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The Cost-Effectiveness of Screening for Chlamydia in Women 15 to 29 Years of Age FREE

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The summary below is from the full report titled “Screening for Chlamydia trachomatis in Women 15 to 29 Years of Age: A Cost-Effectiveness Analysis.” It is in the 5 October 2004 issue of Annals of Internal Medicine (volume 141, pages 501-513). The authors are D. Hu, E.W. Hook III, and S.J. Goldie.

Ann Intern Med. 2004;141(7):I-29. doi:10.7326/0003-4819-141-7-200410050-00002
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What is the problem and what is known about it so far?

Sexually transmitted diseases are infections that spread from one person to another during sexual relations. Chlamydia trachomatis is a bacterium causing a common sexually transmitted infection (chlamydia) in the United States. Chlamydia can cause discharge from the vagina or penis, pain with urination, or abdominal pain. However, some people with chlamydia have no symptoms. Treatment with antibiotic drugs is important to get rid of symptoms, stop the spread of infection to others, and prevent complications of the infections. In women, chlamydia can cause difficulties in becoming pregnant (infertility). Infections in pregnant women can lead to premature birth and other problems in newborns.

Doctors can screen women for chlamydia by using either a swab of the cervix taken during a pelvic examination or urine samples. Until recently, the Centers for Disease Control and Prevention has recommended yearly screening for chlamydia in sexually active women younger than 25 years of age. Studies show that this strategy is cost-effective, which means that the benefits are worth the costs. However, because the Centers for Disease Control and Prevention noticed increases in repeated infection after treatment, it has changed its recommendation to include repeated testing after treatment for women who test positive. Also, since new studies show increases in infection in women older than 25 years of age, it has been suggested that screening continue up through 29 years of age. The cost-effectiveness of the new recommendations is unknown.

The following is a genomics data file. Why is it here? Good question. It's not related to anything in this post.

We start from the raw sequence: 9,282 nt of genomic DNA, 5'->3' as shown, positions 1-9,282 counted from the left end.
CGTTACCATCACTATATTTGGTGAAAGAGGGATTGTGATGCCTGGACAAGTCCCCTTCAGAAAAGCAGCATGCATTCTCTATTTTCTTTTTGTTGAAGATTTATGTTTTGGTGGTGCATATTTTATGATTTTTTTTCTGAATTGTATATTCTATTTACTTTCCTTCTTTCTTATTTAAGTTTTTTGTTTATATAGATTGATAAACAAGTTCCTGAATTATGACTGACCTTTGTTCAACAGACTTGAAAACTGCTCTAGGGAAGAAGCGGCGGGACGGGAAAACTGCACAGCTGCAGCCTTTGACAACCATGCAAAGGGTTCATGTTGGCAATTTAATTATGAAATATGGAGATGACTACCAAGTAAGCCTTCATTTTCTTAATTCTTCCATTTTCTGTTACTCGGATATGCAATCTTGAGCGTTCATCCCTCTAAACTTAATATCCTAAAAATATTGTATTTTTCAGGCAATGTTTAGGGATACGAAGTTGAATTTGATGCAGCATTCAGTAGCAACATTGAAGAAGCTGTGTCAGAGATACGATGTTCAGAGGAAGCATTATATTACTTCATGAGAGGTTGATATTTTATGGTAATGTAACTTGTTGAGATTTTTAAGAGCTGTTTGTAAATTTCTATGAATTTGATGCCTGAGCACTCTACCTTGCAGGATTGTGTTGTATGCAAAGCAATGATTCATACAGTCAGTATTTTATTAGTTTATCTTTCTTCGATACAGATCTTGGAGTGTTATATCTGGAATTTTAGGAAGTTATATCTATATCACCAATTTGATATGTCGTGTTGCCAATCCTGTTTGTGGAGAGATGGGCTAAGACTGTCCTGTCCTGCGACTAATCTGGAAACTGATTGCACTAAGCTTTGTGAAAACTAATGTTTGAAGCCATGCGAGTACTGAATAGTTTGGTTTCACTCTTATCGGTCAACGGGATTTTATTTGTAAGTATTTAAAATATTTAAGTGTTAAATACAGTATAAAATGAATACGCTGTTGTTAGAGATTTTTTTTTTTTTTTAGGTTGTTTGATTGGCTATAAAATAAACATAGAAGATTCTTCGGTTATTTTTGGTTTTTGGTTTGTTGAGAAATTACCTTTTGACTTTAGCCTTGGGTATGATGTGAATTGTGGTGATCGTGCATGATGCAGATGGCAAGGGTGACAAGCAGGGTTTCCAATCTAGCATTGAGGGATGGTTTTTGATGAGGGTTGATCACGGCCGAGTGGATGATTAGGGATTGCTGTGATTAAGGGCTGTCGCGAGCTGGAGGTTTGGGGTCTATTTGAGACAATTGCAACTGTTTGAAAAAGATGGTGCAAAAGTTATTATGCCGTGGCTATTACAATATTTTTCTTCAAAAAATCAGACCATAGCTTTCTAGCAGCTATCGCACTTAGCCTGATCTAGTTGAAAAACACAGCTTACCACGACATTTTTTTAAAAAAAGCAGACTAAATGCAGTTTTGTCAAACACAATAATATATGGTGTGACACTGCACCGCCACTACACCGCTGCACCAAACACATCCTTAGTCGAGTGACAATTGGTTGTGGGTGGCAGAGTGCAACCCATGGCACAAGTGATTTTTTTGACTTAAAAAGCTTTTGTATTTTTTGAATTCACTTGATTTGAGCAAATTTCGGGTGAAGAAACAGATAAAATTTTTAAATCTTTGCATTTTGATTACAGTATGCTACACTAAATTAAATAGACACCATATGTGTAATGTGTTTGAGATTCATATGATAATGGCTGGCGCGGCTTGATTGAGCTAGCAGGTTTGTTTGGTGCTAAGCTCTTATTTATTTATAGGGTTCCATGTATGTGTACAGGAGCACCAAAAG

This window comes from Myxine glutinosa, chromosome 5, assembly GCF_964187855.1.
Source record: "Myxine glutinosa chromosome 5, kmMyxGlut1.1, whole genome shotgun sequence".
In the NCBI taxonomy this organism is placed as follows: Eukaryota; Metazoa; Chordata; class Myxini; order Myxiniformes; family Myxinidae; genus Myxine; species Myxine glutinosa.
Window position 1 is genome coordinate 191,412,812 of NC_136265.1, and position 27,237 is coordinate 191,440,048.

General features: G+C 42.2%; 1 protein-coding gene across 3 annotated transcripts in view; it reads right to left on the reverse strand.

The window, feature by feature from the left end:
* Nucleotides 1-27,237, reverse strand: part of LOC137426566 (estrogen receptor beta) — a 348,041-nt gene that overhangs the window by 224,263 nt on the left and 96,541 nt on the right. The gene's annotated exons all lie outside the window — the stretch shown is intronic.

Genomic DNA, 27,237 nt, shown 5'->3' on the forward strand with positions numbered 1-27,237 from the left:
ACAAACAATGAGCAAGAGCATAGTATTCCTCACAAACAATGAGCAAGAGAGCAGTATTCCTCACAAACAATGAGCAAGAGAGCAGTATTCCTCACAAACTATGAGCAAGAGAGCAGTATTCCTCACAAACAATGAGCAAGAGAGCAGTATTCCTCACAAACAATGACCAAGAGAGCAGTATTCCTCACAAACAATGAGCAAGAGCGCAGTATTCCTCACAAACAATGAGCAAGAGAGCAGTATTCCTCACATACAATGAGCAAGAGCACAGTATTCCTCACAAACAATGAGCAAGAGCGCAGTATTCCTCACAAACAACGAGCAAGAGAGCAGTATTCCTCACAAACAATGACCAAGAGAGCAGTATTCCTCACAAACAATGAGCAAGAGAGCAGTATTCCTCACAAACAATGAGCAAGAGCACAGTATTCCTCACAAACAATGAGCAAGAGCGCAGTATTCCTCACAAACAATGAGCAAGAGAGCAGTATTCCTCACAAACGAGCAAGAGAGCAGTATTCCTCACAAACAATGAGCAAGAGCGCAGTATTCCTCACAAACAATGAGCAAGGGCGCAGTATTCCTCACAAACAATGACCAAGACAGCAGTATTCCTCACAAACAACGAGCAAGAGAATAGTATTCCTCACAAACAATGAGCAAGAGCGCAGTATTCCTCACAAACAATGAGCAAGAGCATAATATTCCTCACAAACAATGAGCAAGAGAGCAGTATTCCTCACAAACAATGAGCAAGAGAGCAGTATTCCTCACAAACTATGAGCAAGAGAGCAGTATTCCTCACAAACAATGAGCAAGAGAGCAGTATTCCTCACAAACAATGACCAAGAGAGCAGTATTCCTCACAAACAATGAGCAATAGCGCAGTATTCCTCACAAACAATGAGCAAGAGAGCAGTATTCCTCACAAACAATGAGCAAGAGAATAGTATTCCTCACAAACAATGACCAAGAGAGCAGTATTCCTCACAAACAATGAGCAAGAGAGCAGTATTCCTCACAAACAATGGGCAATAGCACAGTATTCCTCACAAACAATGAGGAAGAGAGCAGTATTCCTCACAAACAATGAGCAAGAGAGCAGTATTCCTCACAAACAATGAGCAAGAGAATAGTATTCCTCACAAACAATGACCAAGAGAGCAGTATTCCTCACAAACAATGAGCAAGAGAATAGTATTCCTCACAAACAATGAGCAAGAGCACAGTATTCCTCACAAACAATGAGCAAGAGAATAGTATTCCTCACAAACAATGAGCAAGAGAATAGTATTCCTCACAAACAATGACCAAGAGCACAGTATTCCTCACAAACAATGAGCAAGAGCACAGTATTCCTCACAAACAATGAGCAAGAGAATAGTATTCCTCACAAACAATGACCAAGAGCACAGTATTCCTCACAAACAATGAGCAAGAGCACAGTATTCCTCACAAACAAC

Why did the researchers do this particular study?

To find out whether the costs of the new chlamydia screening recommendations are worth the potential benefits.

Who was studied?

Rather than studying actual patients, the researchers used computers to simulate what would happen to a “virtual” group of sexually active women 15 to 29 years of age.

How was the study done?

The researchers used published information to estimate what might happen (and how much it would cost) if doctors followed each of the 4 following screening strategies: 1) no chlamydia screening, 2) yearly screening for sexually active women 15 to 29 years of age, 3) yearly screening followed by a repeated test within 6 months of any positive test result, and 4) screening every 6 months for women with previous infection.

What did the researchers find?

Yearly chlamydia screening for women 15 to 29 years of age followed by screening every 6 months for those with a history of infection was the most effective and most cost-effective strategy.

What were the limitations of the study?

The study was a computer simulation, so we cannot be sure what the results would be with actual patients.

What are the implications of the study?

Extending chlamydia screening to include women up through 29 years of age and to provide more frequent screening for women with previous infections seems to be a cost-effective use of resources in comparison to other well-accepted medical practices.





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